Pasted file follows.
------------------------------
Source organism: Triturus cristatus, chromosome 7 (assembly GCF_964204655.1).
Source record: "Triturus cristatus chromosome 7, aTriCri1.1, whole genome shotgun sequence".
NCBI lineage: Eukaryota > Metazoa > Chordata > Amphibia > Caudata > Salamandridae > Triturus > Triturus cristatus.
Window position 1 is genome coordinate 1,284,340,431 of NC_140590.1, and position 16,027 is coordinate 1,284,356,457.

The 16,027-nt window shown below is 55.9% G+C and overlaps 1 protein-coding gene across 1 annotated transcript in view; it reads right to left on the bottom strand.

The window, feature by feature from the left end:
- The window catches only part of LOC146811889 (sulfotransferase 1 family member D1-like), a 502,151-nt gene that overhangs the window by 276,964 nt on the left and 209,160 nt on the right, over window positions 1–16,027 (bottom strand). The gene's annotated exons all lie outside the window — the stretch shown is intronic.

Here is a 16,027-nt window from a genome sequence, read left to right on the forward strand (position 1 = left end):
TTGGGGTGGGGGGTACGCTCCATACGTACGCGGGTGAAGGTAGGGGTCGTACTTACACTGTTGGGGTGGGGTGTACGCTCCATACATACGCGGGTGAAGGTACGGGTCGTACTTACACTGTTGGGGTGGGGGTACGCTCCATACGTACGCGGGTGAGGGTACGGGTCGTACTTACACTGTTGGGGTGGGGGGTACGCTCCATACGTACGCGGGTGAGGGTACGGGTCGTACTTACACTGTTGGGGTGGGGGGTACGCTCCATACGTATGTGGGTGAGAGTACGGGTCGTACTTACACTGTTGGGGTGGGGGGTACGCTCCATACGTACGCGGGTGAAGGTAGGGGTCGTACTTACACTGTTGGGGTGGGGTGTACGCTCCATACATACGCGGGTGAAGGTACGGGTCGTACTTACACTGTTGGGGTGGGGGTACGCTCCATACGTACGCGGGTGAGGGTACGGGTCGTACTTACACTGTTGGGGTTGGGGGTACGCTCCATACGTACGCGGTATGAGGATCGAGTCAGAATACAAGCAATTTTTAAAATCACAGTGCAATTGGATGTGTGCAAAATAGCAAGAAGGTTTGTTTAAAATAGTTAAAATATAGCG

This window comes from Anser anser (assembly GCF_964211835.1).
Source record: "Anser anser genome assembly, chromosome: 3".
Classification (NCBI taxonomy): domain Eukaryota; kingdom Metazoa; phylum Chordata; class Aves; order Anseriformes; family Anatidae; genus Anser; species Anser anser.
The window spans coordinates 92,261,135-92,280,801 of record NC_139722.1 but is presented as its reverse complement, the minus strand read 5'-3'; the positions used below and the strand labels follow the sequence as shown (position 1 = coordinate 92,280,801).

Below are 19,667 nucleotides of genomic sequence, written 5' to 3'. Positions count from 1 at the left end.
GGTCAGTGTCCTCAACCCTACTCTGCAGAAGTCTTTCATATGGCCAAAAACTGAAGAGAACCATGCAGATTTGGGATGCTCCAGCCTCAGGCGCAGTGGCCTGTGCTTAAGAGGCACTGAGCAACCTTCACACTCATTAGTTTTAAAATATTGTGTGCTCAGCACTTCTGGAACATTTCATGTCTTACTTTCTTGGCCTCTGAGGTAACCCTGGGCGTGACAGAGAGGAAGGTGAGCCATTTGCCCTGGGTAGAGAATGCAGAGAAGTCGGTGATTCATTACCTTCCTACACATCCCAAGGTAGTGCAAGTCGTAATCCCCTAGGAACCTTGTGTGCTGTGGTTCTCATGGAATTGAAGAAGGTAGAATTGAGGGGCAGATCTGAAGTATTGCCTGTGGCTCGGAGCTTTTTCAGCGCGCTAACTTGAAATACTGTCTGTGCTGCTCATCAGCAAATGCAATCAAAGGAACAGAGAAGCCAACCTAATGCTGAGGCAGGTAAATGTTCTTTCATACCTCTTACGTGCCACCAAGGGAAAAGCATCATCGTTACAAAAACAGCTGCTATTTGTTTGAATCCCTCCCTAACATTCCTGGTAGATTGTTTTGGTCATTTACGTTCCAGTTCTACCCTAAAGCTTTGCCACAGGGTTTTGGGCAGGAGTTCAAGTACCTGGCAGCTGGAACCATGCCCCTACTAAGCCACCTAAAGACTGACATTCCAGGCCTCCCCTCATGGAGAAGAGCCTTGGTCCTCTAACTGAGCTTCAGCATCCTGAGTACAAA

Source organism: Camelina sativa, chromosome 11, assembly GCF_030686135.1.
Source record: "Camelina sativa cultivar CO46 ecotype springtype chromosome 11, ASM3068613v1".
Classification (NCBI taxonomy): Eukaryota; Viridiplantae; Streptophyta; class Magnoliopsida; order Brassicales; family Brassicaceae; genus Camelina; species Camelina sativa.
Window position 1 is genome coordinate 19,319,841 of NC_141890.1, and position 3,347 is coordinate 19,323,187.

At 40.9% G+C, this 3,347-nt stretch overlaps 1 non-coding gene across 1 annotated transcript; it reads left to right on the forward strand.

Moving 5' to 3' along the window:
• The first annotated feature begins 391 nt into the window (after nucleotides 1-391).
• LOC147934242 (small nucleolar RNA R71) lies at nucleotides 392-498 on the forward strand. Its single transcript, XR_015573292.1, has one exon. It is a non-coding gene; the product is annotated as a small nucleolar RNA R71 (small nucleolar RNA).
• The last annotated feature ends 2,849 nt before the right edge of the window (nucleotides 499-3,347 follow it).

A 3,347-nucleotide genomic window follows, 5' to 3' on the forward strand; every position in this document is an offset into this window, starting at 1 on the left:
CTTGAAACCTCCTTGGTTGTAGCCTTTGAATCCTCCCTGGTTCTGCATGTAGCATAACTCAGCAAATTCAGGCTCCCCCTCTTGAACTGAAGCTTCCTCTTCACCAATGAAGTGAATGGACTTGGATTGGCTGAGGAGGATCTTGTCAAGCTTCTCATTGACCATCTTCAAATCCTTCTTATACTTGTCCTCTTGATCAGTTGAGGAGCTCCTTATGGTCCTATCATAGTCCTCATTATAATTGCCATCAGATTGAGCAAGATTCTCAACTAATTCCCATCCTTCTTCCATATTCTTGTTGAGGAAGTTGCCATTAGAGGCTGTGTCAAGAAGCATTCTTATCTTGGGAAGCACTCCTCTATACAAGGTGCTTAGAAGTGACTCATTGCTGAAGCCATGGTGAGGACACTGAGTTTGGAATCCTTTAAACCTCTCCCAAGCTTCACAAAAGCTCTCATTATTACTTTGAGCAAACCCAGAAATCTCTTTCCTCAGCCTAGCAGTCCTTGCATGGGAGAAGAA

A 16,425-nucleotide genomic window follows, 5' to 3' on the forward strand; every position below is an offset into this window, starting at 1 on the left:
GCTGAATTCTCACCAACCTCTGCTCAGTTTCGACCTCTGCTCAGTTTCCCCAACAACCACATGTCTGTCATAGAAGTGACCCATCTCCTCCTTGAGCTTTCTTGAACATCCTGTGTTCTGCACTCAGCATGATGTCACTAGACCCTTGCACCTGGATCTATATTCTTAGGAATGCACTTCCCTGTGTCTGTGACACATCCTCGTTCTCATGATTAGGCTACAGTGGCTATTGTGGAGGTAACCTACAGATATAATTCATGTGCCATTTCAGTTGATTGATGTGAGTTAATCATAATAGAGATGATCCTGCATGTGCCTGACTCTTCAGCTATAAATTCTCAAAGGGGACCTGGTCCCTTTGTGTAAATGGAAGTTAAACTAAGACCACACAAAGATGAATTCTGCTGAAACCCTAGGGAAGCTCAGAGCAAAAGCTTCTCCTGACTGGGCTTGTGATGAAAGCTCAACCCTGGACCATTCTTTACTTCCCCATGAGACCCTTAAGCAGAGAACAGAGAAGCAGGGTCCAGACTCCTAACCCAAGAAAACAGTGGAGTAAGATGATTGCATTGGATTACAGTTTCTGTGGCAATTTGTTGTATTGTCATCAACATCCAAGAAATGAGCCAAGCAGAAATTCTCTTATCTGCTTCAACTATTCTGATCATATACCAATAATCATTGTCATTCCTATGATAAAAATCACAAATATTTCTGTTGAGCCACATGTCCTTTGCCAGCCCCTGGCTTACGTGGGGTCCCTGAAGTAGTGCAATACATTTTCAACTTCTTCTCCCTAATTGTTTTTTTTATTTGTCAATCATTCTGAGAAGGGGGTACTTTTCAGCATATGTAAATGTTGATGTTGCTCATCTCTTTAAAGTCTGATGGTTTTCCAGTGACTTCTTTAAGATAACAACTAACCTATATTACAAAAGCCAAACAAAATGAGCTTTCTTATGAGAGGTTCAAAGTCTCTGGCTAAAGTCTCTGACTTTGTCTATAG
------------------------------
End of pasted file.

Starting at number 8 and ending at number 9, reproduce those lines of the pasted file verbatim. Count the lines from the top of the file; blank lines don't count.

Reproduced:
Here is a 16,027-nt window from a genome sequence, read left to right on the forward strand (position 1 = left end):
TTGGGGTGGGGGGTACGCTCCATACGTACGCGGGTGAAGGTAGGGGTCGTACTTACACTGTTGGGGTGGGGTGTACGCTCCATACATACGCGGGTGAAGGTACGGGTCGTACTTACACTGTTGGGGTGGGGGTACGCTCCATACGTACGCGGGTGAGGGTACGGGTCGTACTTACACTGTTGGGGTGGGGGGTACGCTCCATACGTACGCGGGTGAGGGTACGGGTCGTACTTACACTGTTGGGGTGGGGGGTACGCTCCATACGTATGTGGGTGAGAGTACGGGTCGTACTTACACTGTTGGGGTGGGGGGTACGCTCCATACGTACGCGGGTGAAGGTAGGGGTCGTACTTACACTGTTGGGGTGGGGTGTACGCTCCATACATACGCGGGTGAAGGTACGGGTCGTACTTACACTGTTGGGGTGGGGGTACGCTCCATACGTACGCGGGTGAGGGTACGGGTCGTACTTACACTGTTGGGGTTGGGGGTACGCTCCATACGTACGCGGTATGAGGATCGAGTCAGAATACAAGCAATTTTTAAAATCACAGTGCAATTGGATGTGTGCAAAATAGCAAGAAGGTTTGTTTAAAATAGTTAAAATATAGCG